Citizens Advice Data Science team month-notes #5 (February)
We are blogging about the work we do. We aim to write a post once a month with contributions from various members of the team.
As a team we believe in continuous improvement, building capability, and focusing on meeting data users’ needs. The opportunities we have for improving the way we work with data at Citizens Advice aren’t unique to our organisation. It’d be great if the practical approaches we take are useful to others.
This month is from Josie and Suzanne, reflecting on learning about data when you’re new to an organisation.
Accustoming to Organisational Data as Citizens Advice New Starters
Josie (Senior Data Analyst) and Suzanne (Data Science Lead)
Starting a new job is both exciting and overwhelming. New people to meet, new procedures to learn, so many new passwords to remember.
When your job involves working directly with the data, important areas to understand quickly are where the main datasets live, how they are structured, the processes which turn datasets into actionable reports, and who the teams needing those reports are.
This blog post is a reflection from two new joiners on getting accustomed to all these areas at Citizens Advice.
When you drive a new car there’s a period of adjusting to familiar controls located in slightly different places — if the indicators are now where your brain is used to finding the wiper controls you’re going to feel a bit daft for a while. Starting a new data role feels a bit the same, there’s a lot that’s similar to what you already know but plenty that’s different and unique to the new organisation.
For instance at Citizens Advice we have Members by which we mean our network of 250+ local organisations across England and Wales. Elsewhere Members would likely describe an individual person and it took a while to get into the rhythm of using that word correctly. Another example is Offices. I (Suzanne) started thinking of Members as Local Citizens Advice Offices, until I realised that a Member could have several Offices so that was a bad term to be using.
A big help in learning to ‘speak’ Citizens Advice quickly was the Data Glossary which defines a framework for the common terms we use and puts them in the right context. Really helpful are the synonyms for important terms and understandable human explanations of what each one means. The Data Glossary goes well beyond being ‘just’ a technical document. Josh (Data Architect) put the Data Glossary together when he joined Citizens Advice, and now we can benefit from it.
Every dataset represents a real-world domain, and speaking to the data domain experts is an invaluable way of understanding the human, real-world context of datasets in addition to the technical details. For instance (Josie) talking to analysts within our various funded services to understand what data is held and the strengths/weaknesses/nuances of how it is collected. This also has benefits of building relationships with new colleagues and starting conversations about past work which can lead to de-duplication of efforts.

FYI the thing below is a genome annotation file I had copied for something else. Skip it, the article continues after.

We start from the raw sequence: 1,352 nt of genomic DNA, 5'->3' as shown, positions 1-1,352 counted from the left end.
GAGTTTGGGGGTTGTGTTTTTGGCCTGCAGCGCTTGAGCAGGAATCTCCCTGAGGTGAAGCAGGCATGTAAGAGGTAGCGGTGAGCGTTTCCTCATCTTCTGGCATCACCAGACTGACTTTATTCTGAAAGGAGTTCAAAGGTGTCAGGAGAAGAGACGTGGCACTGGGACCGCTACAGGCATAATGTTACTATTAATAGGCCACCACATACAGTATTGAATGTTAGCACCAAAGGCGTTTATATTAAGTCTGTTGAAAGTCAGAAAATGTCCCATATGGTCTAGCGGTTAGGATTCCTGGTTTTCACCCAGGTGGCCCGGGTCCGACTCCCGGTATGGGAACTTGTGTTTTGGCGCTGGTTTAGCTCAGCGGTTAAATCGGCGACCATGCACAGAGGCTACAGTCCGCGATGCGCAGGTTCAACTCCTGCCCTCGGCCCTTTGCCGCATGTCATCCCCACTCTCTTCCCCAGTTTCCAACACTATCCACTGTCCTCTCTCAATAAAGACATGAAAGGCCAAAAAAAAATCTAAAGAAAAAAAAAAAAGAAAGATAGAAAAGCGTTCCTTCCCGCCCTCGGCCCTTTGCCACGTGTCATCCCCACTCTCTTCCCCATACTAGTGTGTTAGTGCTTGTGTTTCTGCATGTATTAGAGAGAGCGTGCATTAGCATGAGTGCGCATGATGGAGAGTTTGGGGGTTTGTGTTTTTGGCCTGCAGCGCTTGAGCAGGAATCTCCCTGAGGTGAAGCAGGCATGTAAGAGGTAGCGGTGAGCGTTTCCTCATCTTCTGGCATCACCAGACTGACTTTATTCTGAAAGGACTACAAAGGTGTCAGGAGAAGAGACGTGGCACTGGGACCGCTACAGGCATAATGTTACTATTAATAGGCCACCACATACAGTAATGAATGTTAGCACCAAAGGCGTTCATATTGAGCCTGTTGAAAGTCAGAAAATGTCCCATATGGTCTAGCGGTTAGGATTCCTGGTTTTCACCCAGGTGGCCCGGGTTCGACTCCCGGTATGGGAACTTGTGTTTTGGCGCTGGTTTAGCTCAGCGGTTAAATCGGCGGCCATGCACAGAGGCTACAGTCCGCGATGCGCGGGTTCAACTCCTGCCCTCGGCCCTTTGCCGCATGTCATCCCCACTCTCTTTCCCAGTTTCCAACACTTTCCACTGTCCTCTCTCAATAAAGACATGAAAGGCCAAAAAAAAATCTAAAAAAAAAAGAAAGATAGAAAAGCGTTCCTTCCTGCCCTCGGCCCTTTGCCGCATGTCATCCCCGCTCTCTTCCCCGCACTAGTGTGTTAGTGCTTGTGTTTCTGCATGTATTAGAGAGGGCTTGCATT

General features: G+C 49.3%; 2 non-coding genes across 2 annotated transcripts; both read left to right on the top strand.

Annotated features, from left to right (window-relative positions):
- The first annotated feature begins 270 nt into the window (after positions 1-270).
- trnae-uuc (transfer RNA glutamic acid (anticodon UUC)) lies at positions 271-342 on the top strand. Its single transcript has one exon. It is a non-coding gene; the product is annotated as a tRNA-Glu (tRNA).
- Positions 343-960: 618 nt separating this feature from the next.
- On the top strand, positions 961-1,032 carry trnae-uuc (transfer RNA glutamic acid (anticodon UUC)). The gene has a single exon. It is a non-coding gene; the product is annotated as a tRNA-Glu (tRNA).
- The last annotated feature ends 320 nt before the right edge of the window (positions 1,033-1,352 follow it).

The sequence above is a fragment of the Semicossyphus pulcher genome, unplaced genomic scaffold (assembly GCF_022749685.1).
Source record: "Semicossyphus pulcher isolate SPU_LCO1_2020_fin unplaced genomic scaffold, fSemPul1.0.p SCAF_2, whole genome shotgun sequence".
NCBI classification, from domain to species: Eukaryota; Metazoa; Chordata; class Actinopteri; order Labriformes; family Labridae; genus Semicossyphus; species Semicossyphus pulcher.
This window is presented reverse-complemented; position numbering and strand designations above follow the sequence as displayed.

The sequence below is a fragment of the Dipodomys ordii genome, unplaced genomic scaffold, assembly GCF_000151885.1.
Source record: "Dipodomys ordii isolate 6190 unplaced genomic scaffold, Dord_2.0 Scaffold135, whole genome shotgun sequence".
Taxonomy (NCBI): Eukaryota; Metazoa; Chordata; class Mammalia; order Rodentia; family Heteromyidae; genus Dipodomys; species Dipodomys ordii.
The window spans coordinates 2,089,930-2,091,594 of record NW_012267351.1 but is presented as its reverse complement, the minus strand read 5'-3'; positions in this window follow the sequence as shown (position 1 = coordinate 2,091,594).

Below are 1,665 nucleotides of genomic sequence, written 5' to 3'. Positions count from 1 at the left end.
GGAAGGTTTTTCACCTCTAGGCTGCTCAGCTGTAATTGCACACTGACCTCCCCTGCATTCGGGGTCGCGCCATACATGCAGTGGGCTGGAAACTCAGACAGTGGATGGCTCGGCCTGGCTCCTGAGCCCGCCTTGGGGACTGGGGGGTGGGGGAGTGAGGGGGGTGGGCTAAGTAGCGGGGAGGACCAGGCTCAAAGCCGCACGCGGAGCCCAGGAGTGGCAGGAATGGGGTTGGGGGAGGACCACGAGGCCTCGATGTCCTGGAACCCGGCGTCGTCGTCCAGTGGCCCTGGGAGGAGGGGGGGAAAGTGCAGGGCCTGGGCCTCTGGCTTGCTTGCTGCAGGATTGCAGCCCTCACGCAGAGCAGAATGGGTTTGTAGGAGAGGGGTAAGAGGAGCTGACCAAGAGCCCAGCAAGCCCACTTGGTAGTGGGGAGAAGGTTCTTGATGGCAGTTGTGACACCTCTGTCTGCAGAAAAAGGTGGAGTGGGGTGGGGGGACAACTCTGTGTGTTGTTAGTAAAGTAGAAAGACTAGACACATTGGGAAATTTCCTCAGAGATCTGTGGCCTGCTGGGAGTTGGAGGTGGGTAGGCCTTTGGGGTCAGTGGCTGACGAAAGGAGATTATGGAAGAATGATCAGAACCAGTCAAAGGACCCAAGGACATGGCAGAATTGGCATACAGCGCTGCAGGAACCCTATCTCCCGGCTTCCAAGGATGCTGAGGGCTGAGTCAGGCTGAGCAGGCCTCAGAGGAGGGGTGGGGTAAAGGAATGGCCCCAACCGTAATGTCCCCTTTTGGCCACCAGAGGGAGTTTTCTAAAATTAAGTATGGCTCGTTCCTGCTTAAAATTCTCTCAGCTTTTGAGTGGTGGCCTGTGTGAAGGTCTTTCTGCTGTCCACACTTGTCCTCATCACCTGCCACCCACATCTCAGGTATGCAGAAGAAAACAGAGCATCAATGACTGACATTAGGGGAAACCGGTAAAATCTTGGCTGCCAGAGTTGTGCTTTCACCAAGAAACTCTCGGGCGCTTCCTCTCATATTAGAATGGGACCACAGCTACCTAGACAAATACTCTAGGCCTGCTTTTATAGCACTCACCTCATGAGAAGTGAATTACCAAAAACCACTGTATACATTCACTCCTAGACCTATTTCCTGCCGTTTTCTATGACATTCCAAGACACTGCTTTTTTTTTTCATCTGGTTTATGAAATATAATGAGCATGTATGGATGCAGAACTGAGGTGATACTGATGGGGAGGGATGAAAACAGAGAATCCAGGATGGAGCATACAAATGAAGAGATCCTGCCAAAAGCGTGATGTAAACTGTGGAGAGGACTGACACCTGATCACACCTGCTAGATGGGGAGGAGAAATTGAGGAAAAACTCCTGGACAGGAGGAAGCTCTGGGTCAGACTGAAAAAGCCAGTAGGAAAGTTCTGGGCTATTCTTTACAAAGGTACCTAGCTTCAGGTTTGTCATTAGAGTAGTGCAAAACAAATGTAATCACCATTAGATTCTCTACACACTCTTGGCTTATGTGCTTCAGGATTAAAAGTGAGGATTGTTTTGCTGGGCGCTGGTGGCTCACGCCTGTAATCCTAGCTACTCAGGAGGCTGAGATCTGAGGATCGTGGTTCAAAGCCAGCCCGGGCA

It’s crucial to keep organised notes to refer back to — in those first few months you are taking in lots of information quickly and it can be difficult to remember it all. There are lots of great software tools available, Notion is a favourite for creating documentation in notebooks. These can be shared later and benefit others.
Once you start getting hands-on work with the actual data, there’s a stage where you need to self-assess that you’ve correctly understood how the human description of what’s needed translates into the analysis that you are creating. Assuming you’ve understood can be a big mistake.
Good practice could be rebuilding an existing report from scratch to check you get the same results, maybe using a different technique, or in a sandbox environment. It can feel like reinventing the wheel but it’s definitely time well spent. You might discover something new, and it’s a real confidence boost when your new work produces the same numbers as the original! The feeling of being confused is your friend here, it shows there’s something you haven’t fully understood and you need to dig into what that is.
Both of us agree that it’s been a genuine pleasure being new at Citizens Advice. Colleagues from all areas of the organisation have been universally helpful and welcoming. There is lots of interesting data with good technical documentation. We both look forward to building on our knowledge over the coming months.